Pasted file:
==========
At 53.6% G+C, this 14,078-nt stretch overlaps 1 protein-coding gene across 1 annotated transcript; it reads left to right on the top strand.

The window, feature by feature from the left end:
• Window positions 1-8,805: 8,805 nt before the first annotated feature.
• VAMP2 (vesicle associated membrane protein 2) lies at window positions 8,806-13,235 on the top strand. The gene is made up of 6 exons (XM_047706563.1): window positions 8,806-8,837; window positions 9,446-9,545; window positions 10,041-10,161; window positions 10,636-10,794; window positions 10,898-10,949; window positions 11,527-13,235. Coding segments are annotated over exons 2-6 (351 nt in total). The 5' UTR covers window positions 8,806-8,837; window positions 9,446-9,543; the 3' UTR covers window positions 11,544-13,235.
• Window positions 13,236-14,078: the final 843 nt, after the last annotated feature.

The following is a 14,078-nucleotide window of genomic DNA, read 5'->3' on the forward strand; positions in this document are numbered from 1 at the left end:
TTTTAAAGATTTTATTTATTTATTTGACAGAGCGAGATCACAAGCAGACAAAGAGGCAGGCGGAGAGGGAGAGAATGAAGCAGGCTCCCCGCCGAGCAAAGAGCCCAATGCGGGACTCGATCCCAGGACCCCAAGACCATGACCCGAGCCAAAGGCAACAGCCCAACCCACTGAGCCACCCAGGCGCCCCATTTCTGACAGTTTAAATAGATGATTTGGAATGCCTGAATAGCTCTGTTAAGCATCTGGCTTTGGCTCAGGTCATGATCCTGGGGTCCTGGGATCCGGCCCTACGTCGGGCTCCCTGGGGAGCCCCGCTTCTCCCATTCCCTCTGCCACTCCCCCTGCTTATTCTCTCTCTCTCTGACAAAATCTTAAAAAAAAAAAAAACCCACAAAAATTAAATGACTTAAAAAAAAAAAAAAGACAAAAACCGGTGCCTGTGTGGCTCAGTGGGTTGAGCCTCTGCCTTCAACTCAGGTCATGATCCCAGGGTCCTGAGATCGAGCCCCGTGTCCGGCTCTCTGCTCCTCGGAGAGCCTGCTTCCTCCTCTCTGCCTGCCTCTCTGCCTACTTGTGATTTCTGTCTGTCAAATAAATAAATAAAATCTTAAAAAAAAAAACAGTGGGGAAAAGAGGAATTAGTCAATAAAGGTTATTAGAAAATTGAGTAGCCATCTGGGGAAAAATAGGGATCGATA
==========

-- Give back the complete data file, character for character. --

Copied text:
At 53.6% G+C, this 14,078-nt stretch overlaps 1 protein-coding gene across 1 annotated transcript; it reads left to right on the top strand.

The window, feature by feature from the left end:
• Window positions 1-8,805: 8,805 nt before the first annotated feature.
• VAMP2 (vesicle associated membrane protein 2) lies at window positions 8,806-13,235 on the top strand. The gene is made up of 6 exons (XM_047706563.1): window positions 8,806-8,837; window positions 9,446-9,545; window positions 10,041-10,161; window positions 10,636-10,794; window positions 10,898-10,949; window positions 11,527-13,235. Coding segments are annotated over exons 2-6 (351 nt in total). The 5' UTR covers window positions 8,806-8,837; window positions 9,446-9,543; the 3' UTR covers window positions 11,544-13,235.
• Window positions 13,236-14,078: the final 843 nt, after the last annotated feature.

The following is a 14,078-nucleotide window of genomic DNA, read 5'->3' on the forward strand; positions in this document are numbered from 1 at the left end:
TTTTAAAGATTTTATTTATTTATTTGACAGAGCGAGATCACAAGCAGACAAAGAGGCAGGCGGAGAGGGAGAGAATGAAGCAGGCTCCCCGCCGAGCAAAGAGCCCAATGCGGGACTCGATCCCAGGACCCCAAGACCATGACCCGAGCCAAAGGCAACAGCCCAACCCACTGAGCCACCCAGGCGCCCCATTTCTGACAGTTTAAATAGATGATTTGGAATGCCTGAATAGCTCTGTTAAGCATCTGGCTTTGGCTCAGGTCATGATCCTGGGGTCCTGGGATCCGGCCCTACGTCGGGCTCCCTGGGGAGCCCCGCTTCTCCCATTCCCTCTGCCACTCCCCCTGCTTATTCTCTCTCTCTCTGACAAAATCTTAAAAAAAAAAAAAACCCACAAAAATTAAATGACTTAAAAAAAAAAAAAAGACAAAAACCGGTGCCTGTGTGGCTCAGTGGGTTGAGCCTCTGCCTTCAACTCAGGTCATGATCCCAGGGTCCTGAGATCGAGCCCCGTGTCCGGCTCTCTGCTCCTCGGAGAGCCTGCTTCCTCCTCTCTGCCTGCCTCTCTGCCTACTTGTGATTTCTGTCTGTCAAATAAATAAATAAAATCTTAAAAAAAAAAACAGTGGGGAAAAGAGGAATTAGTCAATAAAGGTTATTAGAAAATTGAGTAGCCATCTGGGGAAAAATAGGGATCGATA